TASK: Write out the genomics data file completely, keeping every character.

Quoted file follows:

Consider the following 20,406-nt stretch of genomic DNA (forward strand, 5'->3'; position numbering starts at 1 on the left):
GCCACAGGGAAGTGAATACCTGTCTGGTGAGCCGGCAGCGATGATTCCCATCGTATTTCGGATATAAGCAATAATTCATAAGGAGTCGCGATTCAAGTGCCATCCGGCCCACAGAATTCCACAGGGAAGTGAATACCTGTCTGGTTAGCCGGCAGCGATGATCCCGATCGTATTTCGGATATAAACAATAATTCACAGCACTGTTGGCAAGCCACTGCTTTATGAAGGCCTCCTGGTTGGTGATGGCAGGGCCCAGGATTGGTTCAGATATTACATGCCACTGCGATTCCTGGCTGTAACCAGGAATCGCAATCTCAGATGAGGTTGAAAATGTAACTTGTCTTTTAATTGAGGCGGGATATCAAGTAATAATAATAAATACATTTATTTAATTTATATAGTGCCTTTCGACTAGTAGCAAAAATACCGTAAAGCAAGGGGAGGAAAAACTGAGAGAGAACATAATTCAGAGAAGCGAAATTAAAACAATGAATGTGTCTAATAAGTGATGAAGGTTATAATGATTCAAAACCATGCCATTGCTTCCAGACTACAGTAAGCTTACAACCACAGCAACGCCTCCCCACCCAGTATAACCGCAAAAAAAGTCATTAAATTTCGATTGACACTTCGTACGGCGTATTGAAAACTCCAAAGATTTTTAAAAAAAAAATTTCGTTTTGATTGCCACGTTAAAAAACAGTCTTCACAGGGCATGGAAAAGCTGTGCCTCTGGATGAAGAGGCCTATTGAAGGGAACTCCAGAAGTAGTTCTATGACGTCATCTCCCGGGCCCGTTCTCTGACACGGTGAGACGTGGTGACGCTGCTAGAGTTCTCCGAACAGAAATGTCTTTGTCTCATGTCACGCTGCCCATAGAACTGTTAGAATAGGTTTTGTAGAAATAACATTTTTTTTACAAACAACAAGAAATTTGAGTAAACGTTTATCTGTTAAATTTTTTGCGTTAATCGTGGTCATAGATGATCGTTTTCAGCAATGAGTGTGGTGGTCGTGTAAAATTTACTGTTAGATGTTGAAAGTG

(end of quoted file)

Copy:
Consider the following 20,406-nt stretch of genomic DNA (forward strand, 5'->3'; position numbering starts at 1 on the left):
GCCACAGGGAAGTGAATACCTGTCTGGTGAGCCGGCAGCGATGATTCCCATCGTATTTCGGATATAAGCAATAATTCATAAGGAGTCGCGATTCAAGTGCCATCCGGCCCACAGAATTCCACAGGGAAGTGAATACCTGTCTGGTTAGCCGGCAGCGATGATCCCGATCGTATTTCGGATATAAACAATAATTCACAGCACTGTTGGCAAGCCACTGCTTTATGAAGGCCTCCTGGTTGGTGATGGCAGGGCCCAGGATTGGTTCAGATATTACATGCCACTGCGATTCCTGGCTGTAACCAGGAATCGCAATCTCAGATGAGGTTGAAAATGTAACTTGTCTTTTAATTGAGGCGGGATATCAAGTAATAATAATAAATACATTTATTTAATTTATATAGTGCCTTTCGACTAGTAGCAAAAATACCGTAAAGCAAGGGGAGGAAAAACTGAGAGAGAACATAATTCAGAGAAGCGAAATTAAAACAATGAATGTGTCTAATAAGTGATGAAGGTTATAATGATTCAAAACCATGCCATTGCTTCCAGACTACAGTAAGCTTACAACCACAGCAACGCCTCCCCACCCAGTATAACCGCAAAAAAAGTCATTAAATTTCGATTGACACTTCGTACGGCGTATTGAAAACTCCAAAGATTTTTAAAAAAAAAATTTCGTTTTGATTGCCACGTTAAAAAACAGTCTTCACAGGGCATGGAAAAGCTGTGCCTCTGGATGAAGAGGCCTATTGAAGGGAACTCCAGAAGTAGTTCTATGACGTCATCTCCCGGGCCCGTTCTCTGACACGGTGAGACGTGGTGACGCTGCTAGAGTTCTCCGAACAGAAATGTCTTTGTCTCATGTCACGCTGCCCATAGAACTGTTAGAATAGGTTTTGTAGAAATAACATTTTTTTTACAAACAACAAGAAATTTGAGTAAACGTTTATCTGTTAAATTTTTTGCGTTAATCGTGGTCATAGATGATCGTTTTCAGCAATGAGTGTGGTGGTCGTGTAAAATTTACTGTTAGATGTTGAAAGTG